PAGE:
The “Bhangi Umbrella”

If you are an Indian, then you inevitably belong to a religion, a caste, a community, a class within the community, a geographical location within that class, and so on… It doesn’t matter whether you are an atheist, agnostic or a potato. We, the Indians, will trace your roots back to the first stone that touched your great-grandfather’s father’s little toe and accurately determine all of the above factors.

It is highly exasperating, especially when people watch your movements with a predetermined set of stereotypical notions. Your individuality quickly loses its value and you just become one among the ten thousand other minions who, according to them, belong to the same category as you. Once your category is established, then anything in your behaviour that seems contradictory from the largely accepted rules set down in your compartment, raises serious eyebrows among those groups of people who had it all sorted out. For example, “Oh, you are a Bihari, but you speak such fluent English”, “You don’t look South Indian, you are so fair”, and so on. I have been subject to many such comments because of my own “category”, however, I always found them more comical than offensive. I was never exposed to caste or religious practices (except the forced masses in my Christian schools and colleges which was always received with a mutual lack of enthusiasm irrespective of what religion you follow), therefore, I never believed that people actually care about these aspects in their everyday interactions. However, the first time that I began addressing and acknowledging my caste and religion were when I joined an even bigger university in one of the biggest cities for my higher education.

This college is highly reputed for practising a ‘no tolerance against social, cultural and sexual discrimination of any nature’. This rule was repeatedly stressed upon during our induction and also later during certain common lectures which were conducted for the entire batch. I remember wondering, why are they making such a big deal out of this, it’s not like anybody actually cares what caste anybody else belongs to. Although this was right to a certain extent, caste, I realised later, is not something one can sidestep in this country, no matter which University or city you run off to.

Moving on, I quickly found an apartment which I shared with three other students from the same college and we began attending these common lectures together. Being an introvert, my communication with my room-mate was limited to just general topics like where we are from and how we find our classes. But the very long and sometimes very boring common lectures urged me to open up more quickly to my room-mate than I would have done otherwise. It was during one such lectures about social issues and the minority caste issues that I whispered to my room-mate that I didn’t really know which category I belonged to according to the Manu chart (Manusmriti). For those who don’t know, Manusmriti, in detailed texts, divides people into four categories and each category is assigned a set of rules. These rules decides everything about your life, your employment, your social life, and the simple everyday tasks that you should and shouldn’t do.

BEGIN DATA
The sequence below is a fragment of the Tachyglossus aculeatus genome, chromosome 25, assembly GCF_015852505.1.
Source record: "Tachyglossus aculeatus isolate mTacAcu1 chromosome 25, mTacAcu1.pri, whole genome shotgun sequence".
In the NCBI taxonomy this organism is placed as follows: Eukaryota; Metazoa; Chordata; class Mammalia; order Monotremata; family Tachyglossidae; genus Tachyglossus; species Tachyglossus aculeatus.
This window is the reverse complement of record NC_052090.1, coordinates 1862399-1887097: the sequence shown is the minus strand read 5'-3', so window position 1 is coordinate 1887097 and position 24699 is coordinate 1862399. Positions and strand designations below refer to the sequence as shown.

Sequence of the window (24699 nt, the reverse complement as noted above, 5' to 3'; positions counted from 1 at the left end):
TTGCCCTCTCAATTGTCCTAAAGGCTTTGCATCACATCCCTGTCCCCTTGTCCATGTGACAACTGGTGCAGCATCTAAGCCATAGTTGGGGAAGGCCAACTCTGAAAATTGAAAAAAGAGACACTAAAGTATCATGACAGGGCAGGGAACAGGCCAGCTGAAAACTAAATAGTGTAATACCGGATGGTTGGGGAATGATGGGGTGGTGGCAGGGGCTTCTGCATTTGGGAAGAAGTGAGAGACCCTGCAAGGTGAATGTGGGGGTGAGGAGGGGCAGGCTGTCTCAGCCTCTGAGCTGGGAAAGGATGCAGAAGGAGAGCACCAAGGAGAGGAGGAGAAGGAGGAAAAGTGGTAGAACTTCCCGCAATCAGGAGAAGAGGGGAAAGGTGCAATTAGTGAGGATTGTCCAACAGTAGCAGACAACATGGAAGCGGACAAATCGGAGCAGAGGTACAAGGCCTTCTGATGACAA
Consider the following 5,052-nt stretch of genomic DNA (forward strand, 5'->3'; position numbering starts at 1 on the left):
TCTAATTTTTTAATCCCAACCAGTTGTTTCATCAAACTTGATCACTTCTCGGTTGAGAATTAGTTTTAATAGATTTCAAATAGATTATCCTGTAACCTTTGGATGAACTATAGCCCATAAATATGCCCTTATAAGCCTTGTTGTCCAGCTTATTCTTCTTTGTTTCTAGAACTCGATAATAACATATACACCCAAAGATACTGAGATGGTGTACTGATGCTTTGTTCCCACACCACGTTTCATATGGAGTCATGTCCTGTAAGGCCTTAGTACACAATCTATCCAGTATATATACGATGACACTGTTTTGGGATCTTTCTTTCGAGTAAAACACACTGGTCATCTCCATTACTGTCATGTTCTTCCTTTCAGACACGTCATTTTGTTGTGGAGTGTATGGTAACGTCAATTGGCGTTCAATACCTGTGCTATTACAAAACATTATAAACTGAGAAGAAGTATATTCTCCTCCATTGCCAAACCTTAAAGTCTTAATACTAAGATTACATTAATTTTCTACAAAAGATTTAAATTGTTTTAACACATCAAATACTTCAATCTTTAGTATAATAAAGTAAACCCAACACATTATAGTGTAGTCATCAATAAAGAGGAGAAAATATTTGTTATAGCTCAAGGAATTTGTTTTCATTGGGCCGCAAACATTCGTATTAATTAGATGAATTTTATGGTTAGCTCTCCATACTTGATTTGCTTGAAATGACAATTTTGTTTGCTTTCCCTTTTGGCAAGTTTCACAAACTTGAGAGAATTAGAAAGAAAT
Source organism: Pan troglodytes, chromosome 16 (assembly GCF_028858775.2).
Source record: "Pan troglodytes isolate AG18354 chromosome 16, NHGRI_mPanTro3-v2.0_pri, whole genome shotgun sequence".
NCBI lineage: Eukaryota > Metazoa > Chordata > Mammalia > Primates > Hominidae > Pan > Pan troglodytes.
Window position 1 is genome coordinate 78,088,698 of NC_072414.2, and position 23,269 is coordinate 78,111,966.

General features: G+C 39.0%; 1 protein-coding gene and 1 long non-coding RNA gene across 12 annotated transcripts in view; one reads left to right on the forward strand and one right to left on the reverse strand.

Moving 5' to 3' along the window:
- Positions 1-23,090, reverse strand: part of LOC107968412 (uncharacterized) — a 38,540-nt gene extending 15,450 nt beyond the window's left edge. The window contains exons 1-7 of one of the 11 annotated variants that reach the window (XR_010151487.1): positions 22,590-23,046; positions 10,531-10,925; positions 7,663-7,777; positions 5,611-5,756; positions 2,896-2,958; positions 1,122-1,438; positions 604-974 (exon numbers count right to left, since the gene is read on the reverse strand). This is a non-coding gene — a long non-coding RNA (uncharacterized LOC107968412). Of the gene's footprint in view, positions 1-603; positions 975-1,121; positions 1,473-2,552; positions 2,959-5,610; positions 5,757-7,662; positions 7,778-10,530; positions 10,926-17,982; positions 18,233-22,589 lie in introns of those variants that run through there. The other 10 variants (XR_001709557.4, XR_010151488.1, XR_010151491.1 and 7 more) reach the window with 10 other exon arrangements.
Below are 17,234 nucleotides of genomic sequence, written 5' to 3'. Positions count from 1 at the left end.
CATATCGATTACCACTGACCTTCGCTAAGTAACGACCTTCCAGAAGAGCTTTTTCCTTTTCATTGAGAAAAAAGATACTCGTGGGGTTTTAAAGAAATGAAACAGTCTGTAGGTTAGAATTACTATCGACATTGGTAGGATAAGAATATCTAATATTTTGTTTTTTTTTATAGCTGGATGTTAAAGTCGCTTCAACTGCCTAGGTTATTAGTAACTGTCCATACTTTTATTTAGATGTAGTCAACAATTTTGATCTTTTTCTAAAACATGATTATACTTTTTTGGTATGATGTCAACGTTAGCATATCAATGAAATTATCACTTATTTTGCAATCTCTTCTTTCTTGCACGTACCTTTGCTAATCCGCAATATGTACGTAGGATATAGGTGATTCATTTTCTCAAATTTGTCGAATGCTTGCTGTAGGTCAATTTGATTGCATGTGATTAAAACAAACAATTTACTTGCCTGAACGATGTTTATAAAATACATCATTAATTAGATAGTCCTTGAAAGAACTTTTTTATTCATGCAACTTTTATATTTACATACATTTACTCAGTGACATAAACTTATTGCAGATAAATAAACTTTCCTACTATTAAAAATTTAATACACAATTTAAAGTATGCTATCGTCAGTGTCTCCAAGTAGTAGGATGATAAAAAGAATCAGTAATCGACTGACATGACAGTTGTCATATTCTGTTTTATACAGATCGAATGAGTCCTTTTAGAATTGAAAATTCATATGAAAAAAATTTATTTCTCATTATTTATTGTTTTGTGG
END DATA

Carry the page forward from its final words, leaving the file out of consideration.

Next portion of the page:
My room-mate was a bit amused by my confession and asked me what caste mine was. I told her, but it was not one that she was aware of. So we decided to follow Elimination Method and finally arrived at the most probable possibility. She then hi-fived me and said she too belonged to the same category as she was a Bhangi. We were pretty happy with our discovery and went on whispering about other more important topics (probably what snack we could have with tea later).

I think this is the right moment for me to mention that it was monsoon season during this time and my room-mate had a very sad umbrella which was covered in rust in some places and one of its rig rods was highly depressed and suicidal (she did have a different and better umbrella, but why damage it in the rain when she can use the already damaged umbrella). While she very religiously carried her umbrella wherever we went, I would shamelessly make fun of her umbrella and then force her to share it with me because I, for the life of me, could never remember to carry my own. This soon became a habit, and on one particular day as we were getting out of our lecture hall, I find her struggling to open her umbrella and bring back to life that fallen rig rod. I watched her struggling and began laughing and commented ‘you and your stupid Bhangi umbrella’ and laughed some more and immediately shut up as soon as I realised what I had said. I slowly turned to look at her who was staring at me with a very confused expression and asked ‘did you just say that?’. I did say it, so I replied a very long and soft ‘yeeaaa?’. And the next thing I see is, she holds her own tummy and starts laughing out loud. I quickly join her and she manages between tears ‘Oh God! I hope no one heard us…’.

Bhangi umbrella soon became popular and loved in our apartmnet. We constantly worried about his well being and panicked every time we forgot him at the library (not that anybody would ever steal that umbrella). My room-mate soon decided that Bhangi had to be put to rest, she just couldn’t torture him any more and moved on to her new and improved Bhangi umbrella. Fit, shiny and sturdy, but not as loved.



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